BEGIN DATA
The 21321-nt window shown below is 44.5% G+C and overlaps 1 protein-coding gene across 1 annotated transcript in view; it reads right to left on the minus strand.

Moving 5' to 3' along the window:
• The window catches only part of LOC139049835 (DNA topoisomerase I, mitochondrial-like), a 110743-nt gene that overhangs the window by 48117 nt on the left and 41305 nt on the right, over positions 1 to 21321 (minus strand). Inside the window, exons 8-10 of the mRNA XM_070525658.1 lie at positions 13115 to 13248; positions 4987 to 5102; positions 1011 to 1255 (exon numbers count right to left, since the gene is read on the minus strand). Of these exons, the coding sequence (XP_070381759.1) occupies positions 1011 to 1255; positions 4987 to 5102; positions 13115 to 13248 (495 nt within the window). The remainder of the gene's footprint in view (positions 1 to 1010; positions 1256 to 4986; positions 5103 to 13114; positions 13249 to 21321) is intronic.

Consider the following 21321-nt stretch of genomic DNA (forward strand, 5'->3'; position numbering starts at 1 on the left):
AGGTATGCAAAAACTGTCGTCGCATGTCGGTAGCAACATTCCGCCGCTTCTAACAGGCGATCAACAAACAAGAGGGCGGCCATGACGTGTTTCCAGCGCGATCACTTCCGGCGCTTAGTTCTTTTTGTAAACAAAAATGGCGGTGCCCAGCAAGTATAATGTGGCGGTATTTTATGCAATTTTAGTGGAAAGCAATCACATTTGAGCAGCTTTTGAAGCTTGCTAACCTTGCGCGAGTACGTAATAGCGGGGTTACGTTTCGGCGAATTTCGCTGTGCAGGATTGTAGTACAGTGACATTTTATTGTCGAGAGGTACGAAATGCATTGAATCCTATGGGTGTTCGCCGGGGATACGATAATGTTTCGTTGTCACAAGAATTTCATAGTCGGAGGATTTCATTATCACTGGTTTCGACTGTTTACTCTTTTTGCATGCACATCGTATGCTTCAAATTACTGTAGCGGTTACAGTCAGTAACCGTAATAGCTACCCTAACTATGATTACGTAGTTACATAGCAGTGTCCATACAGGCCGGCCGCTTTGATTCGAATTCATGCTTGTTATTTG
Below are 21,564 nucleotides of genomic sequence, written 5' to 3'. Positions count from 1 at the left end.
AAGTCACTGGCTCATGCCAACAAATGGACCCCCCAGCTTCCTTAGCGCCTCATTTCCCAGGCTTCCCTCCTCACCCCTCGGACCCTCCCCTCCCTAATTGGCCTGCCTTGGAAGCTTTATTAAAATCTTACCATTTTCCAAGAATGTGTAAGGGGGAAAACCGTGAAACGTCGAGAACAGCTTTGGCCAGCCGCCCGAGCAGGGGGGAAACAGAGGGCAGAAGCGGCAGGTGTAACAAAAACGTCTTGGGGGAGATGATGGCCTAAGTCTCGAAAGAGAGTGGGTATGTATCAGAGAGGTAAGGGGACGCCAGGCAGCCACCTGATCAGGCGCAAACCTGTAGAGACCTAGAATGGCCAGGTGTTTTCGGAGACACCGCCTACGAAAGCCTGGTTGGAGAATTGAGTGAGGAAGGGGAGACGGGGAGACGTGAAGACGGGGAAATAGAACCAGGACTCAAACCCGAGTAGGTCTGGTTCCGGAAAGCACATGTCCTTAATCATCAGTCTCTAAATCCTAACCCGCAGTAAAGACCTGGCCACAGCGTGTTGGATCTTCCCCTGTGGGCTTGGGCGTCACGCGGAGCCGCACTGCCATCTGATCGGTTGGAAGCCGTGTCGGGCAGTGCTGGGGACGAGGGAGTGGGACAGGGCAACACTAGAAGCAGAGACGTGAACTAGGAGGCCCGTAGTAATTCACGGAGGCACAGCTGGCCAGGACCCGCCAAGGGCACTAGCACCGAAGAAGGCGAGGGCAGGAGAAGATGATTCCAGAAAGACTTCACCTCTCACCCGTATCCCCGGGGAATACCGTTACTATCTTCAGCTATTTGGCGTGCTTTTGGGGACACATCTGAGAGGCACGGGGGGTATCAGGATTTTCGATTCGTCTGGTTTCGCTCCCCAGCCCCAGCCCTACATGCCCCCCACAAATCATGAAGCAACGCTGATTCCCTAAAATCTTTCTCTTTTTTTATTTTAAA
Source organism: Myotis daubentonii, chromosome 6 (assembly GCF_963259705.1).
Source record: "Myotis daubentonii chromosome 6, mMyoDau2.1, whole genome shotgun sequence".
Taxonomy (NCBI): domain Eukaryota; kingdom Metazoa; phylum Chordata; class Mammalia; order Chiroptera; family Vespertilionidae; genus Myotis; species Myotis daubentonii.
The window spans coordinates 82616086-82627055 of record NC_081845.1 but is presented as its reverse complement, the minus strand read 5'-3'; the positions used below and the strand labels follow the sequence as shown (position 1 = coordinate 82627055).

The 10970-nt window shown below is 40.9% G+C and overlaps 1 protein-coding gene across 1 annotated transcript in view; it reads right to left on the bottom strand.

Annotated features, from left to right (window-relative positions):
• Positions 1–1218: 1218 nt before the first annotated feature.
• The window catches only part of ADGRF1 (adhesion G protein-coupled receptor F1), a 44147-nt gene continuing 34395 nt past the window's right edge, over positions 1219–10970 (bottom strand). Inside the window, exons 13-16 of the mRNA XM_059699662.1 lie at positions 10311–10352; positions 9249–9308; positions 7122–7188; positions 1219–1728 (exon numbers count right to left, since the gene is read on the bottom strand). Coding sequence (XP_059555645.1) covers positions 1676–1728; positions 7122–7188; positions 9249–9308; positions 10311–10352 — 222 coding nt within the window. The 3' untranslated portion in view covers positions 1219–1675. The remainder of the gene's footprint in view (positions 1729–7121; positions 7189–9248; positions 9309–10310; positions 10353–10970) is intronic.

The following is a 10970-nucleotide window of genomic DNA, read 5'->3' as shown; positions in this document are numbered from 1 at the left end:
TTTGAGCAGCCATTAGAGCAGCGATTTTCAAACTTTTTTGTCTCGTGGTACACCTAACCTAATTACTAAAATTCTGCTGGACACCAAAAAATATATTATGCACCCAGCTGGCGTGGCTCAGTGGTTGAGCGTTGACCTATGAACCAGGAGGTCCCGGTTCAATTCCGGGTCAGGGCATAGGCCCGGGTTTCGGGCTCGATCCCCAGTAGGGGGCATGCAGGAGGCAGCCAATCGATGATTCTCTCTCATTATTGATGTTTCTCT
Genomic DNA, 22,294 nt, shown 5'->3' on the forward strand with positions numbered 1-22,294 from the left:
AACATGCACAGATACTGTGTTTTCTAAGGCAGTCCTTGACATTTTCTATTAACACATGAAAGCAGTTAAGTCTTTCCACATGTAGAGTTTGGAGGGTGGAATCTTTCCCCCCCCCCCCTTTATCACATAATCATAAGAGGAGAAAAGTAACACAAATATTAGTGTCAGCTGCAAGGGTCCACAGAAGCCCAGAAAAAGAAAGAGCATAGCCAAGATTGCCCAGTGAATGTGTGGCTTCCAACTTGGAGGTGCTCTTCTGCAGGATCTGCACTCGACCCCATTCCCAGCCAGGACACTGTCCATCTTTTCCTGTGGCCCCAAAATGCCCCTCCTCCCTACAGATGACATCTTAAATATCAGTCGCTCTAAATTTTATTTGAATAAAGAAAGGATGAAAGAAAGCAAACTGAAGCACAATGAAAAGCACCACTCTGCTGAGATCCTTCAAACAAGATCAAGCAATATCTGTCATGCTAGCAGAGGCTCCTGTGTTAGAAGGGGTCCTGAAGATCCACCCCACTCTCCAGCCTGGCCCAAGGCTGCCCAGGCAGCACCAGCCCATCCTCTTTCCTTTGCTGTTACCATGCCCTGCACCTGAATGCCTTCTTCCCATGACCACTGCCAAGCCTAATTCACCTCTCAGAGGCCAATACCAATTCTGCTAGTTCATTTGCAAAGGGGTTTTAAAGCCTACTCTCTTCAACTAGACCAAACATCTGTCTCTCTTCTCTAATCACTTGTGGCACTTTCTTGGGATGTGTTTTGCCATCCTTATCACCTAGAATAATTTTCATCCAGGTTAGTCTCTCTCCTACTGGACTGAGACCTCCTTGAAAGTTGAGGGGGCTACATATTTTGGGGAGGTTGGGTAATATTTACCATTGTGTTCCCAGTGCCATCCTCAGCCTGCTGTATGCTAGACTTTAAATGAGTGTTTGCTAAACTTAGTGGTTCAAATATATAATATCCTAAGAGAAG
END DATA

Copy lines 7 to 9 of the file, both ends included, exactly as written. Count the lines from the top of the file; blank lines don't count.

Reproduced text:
AAGTCACTGGCTCATGCCAACAAATGGACCCCCCAGCTTCCTTAGCGCCTCATTTCCCAGGCTTCCCTCCTCACCCCTCGGACCCTCCCCTCCCTAATTGGCCTGCCTTGGAAGCTTTATTAAAATCTTACCATTTTCCAAGAATGTGTAAGGGGGAAAACCGTGAAACGTCGAGAACAGCTTTGGCCAGCCGCCCGAGCAGGGGGGAAACAGAGGGCAGAAGCGGCAGGTGTAACAAAAACGTCTTGGGGGAGATGATGGCCTAAGTCTCGAAAGAGAGTGGGTATGTATCAGAGAGGTAAGGGGACGCCAGGCAGCCACCTGATCAGGCGCAAACCTGTAGAGACCTAGAATGGCCAGGTGTTTTCGGAGACACCGCCTACGAAAGCCTGGTTGGAGAATTGAGTGAGGAAGGGGAGACGGGGAGACGTGAAGACGGGGAAATAGAACCAGGACTCAAACCCGAGTAGGTCTGGTTCCGGAAAGCACATGTCCTTAATCATCAGTCTCTAAATCCTAACCCGCAGTAAAGACCTGGCCACAGCGTGTTGGATCTTCCCCTGTGGGCTTGGGCGTCACGCGGAGCCGCACTGCCATCTGATCGGTTGGAAGCCGTGTCGGGCAGTGCTGGGGACGAGGGAGTGGGACAGGGCAACACTAGAAGCAGAGACGTGAACTAGGAGGCCCGTAGTAATTCACGGAGGCACAGCTGGCCAGGACCCGCCAAGGGCACTAGCACCGAAGAAGGCGAGGGCAGGAGAAGATGATTCCAGAAAGACTTCACCTCTCACCCGTATCCCCGGGGAATACCGTTACTATCTTCAGCTATTTGGCGTGCTTTTGGGGACACATCTGAGAGGCACGGGGGGTATCAGGATTTTCGATTCGTCTGGTTTCGCTCCCCAGCCCCAGCCCTACATGCCCCCCACAAATCATGAAGCAACGCTGATTCCCTAAAATCTTTCTCTTTTTTTATTTTAAA
Source organism: Myotis daubentonii, chromosome 6 (assembly GCF_963259705.1).
Source record: "Myotis daubentonii chromosome 6, mMyoDau2.1, whole genome shotgun sequence".